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PTBP3 regulates proliferation of lung squamous cell carcinoma cells via CDC25A‐mediated cell cycle progression

Abstract

Background

The roles of Polypyrimidine tract-binding protein 3 (PTBP3) in regulating lung squamous cell carcinoma (LUSC) cells progression is unclear. The aim of this study was to investigate the role of PTBP3 in LUSC.

Methods

Expression and survival analysis of PTBP3 was firstly investigated using TCGA datasets. Quantitative reverse transcription PCR and Western blot were performed to detect PTBP3 expression in clinical samples. Moreover, cell counting kit 8 (CCK-8) assays, colony formation assays and in vivo tumor formation assays were used to examine the effects of PTBP3 on LUSC cell proliferation. RNA-sequence and analysis explores pathways regulated by PTBP3.Flow cytology was used analyzed cell cycle. Cell cycle-related markers were analyzed by Western blot.

Results

PTBP3 was found to be overexpressed in LUSC tissues compared with normal tissues. High PTBP3 expression was significantly correlated with poor prognosis. In vitro and vivo experiments demonstrated that PTBP3 knockdown caused a significant decrease in the proliferation rate of cells. Bioinformatics analysis showed that PTBP3 involved in cell cycle pathway regulation in LUSC. Furthermore, PTBP3 knockdown arrested cell cycle progression at S phase via decreasing CDK2/Cyclin A2 complex. In addition, downregulation of PTBP3 significantly decreased the expression of CDC25A.

Conclusions

Our results suggest that PTBP3 regulated LUSC cell proliferation via cell cycle and might be a potential target for molecular therapy of LUSC.

Introduction

Lung cancer remains the leading cause of cancer mortality in the worldwide [1, 2]. Non-small cell lung cancer (NSCLC) accounts for 80% of lung cancer cases [3], of which lung squamous cell carcinoma (LUSC) and lung adenocarcinoma (LUAD) are the major subtypes, and lung squamous cell carcinoma (LUSC) rank the second common form of NSCLC [4]. Despite great advances in LUSC treatment, the long-term survival of patients with LUSC is still poor [5]. Thus, more research into the mechanisms and molecular functions of oncogenes is urgently needed to help identify new therapeutic targets.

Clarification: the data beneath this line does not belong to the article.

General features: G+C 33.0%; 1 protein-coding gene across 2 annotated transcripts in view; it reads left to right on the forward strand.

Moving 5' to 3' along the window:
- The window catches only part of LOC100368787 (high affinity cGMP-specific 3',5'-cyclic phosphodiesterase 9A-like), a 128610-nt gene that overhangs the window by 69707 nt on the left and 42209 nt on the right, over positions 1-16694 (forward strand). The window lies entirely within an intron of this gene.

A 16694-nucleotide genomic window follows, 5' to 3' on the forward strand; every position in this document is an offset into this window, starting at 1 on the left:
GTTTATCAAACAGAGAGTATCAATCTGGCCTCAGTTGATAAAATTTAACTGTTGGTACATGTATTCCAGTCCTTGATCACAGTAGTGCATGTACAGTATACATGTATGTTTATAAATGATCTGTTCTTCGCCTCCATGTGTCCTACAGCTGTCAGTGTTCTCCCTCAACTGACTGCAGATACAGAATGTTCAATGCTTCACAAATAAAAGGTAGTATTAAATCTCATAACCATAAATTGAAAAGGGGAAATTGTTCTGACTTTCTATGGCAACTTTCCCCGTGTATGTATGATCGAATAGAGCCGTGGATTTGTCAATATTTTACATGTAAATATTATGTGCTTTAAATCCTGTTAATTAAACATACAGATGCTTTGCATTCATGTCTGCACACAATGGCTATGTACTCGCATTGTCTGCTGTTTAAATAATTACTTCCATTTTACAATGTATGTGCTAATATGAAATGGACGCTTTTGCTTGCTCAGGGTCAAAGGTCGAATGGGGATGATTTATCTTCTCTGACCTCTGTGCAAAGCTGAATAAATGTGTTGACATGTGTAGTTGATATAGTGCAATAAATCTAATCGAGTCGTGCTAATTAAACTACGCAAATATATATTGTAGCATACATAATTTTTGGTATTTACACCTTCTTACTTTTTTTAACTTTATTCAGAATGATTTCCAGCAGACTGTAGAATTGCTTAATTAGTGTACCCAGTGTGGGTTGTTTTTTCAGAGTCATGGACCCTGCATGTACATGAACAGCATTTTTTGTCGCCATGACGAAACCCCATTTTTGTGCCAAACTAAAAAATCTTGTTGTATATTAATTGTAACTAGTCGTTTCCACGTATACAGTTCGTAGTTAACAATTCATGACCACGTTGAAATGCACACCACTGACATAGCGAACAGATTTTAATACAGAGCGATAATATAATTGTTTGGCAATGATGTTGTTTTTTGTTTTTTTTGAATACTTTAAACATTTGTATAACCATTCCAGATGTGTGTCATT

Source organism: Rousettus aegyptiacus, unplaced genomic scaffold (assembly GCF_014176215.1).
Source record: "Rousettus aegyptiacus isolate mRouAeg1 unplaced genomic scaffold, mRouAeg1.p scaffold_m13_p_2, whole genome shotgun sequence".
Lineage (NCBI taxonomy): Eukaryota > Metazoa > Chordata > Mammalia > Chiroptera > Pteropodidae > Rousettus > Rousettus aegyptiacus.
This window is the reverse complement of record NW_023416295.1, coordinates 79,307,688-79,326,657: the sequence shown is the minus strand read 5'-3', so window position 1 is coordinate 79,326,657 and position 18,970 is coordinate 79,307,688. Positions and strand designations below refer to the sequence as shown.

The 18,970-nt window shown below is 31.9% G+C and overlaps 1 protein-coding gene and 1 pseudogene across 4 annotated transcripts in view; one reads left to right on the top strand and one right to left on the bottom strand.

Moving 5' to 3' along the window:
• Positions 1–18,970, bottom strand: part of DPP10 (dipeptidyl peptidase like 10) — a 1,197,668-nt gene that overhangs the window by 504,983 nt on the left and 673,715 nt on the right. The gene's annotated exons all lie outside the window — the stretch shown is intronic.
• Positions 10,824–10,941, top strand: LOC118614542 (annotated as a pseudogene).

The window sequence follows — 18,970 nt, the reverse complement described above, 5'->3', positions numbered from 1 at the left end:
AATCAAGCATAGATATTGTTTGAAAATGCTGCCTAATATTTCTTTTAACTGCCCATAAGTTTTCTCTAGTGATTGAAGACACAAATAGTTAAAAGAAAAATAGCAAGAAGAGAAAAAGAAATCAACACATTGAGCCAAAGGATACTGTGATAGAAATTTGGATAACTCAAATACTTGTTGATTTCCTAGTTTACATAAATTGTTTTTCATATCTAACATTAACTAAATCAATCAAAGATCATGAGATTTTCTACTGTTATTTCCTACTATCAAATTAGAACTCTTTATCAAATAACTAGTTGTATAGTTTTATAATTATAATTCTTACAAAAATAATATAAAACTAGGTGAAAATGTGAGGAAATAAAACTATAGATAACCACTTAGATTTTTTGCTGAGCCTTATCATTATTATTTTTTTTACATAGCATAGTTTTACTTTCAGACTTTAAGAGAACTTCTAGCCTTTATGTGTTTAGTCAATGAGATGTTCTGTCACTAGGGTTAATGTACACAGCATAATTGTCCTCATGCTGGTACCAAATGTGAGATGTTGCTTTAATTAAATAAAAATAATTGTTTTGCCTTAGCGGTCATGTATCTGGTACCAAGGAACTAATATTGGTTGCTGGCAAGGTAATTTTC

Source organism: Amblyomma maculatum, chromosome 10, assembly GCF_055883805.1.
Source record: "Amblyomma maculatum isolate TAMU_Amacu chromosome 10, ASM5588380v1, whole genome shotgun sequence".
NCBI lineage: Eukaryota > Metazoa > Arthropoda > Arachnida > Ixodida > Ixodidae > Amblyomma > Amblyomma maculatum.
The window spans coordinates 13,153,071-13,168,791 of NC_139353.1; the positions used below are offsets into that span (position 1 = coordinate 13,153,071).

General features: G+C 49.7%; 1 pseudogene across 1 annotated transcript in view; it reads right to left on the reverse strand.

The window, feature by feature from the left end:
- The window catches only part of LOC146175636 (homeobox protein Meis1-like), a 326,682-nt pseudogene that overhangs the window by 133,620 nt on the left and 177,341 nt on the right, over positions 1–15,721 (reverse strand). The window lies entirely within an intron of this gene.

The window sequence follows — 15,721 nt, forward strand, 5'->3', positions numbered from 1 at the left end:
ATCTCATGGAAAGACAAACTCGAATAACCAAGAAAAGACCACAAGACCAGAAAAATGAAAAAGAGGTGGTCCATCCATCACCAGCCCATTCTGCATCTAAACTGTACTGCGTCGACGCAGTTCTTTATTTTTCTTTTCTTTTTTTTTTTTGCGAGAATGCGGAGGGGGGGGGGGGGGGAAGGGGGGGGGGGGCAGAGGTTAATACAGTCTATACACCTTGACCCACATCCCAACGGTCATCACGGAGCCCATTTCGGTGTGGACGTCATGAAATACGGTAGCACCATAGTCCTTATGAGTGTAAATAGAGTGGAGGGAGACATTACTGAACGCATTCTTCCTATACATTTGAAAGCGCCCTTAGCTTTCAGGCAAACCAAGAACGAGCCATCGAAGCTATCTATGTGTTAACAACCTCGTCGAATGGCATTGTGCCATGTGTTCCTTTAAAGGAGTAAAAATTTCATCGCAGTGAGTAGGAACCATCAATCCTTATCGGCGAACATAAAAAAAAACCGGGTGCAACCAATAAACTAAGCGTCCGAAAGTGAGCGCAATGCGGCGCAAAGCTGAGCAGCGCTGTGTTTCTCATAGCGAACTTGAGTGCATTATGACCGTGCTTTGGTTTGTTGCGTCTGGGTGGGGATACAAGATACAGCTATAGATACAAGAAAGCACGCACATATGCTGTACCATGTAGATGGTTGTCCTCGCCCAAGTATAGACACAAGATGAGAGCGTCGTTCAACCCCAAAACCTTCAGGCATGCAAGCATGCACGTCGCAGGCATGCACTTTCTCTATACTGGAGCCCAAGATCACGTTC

Uncontrolled cell proliferation is the hallmark of cancer [6, 7]. Accordingly, suppressing the proliferation of cancer cells play an important role in anticancer treatment. In eukaryotic cells, proliferation is primarily regulated by cell cycle [8]. Proper progression throughout the cell division cycle depends on the expression level of a family of proteins known as cyclins, and the subsequent activation of cyclin-dependent kinases (CDKs) [9]. Hence, blocking cell cycle related checkpoints by inhibiting oncogenes is an effective way to repress the proliferation of cancer cells.

PTBP3 is also named as regulator of differentiation 1 (ROD1), which is encodes an RNA binding protein [10]. PTBP3 plays a crucial role in regulating gene expression through a multitude of RNA-binding proteins that affect the biological behavior of carcinoma cells [11]. Previous study showed PTBP3 protein level was increased in colorectal cancer [12], breast cancer [13], and gastric carcinoma [14]. PTBP3 was also verified regulation of migration in NSCLC [2]. However, whether it plays an important role in the proliferation of LUSC remains to be determined.

In current study, we found that PTBP3 was markedly upregulated in LUAD and LUSC patients, but survival analysis suggested that a significant prognostic effect only in LUSC patients. We further confirmed that the expression of PTBP3 was also significantly increased in clinical samples of LUSC patients. Knockdown PTBP3 expression inhibited LUSC cell proliferation in cultured cell lines and decreased tumor growth in animal model. Importantly, we found that PTBP3 may regulate the cell cycle by regulating CDC25A protein expression. These data indicated that PTBP3 could be a potential biomarker and therapeutic target for LUSC.

Methods and materials

Tissue collection and ethics statement

Primary LUSC tissue were obtained from the Third Xiangya Hospital of Central South University. These patients had not received radiotherapy, chemotherapy, targeted therapy and immunotherapy before surgery. Appropriate ethical approval was obtained from the Third Xiangya Hospital Ethics Committee, and written informed consent was obtained from all patients. Fresh LUSC tumor tissues and their adjacent non-malignant lung tissues were sampled and stored at − 80 °C.

Cell lines and cell culture

NCI-H520 and NCI-H1703 cell lines were obtained from ATCC (Gaithersburg, MD, USA). The cell lines were cultured in RIMP-1640(Gbico, USA) at 37 °C in a humidified atmosphere of 5% CO2. All the above mediums were supplemented with 10% fetal bovine serum (FBS, Gbico, USA).

Lentivirus transduction

NCI-H520 and NCI-H1703 cells were seeded in six-well plates 24 h before transfection. When confluency reached 60–70%, lentivirus encoding PTBP3 shRNA or scrambled negative control (NC) shRNA purchased from Genepharma (Shanghai, China) was added at the multiplicity of infection recommended by the manufacture. To generate stable lentivirus-transduced lines, cells were infected with virus, and stable cell lines were selected with 2 µg/ml puromycin treatment after 72 h of transfection. Transfection efficiency of PTBP3 was assessed by quantitative real-time PCR (qRT-PCR) and western blot. All sequences are provided in Additional file 1: Table S1.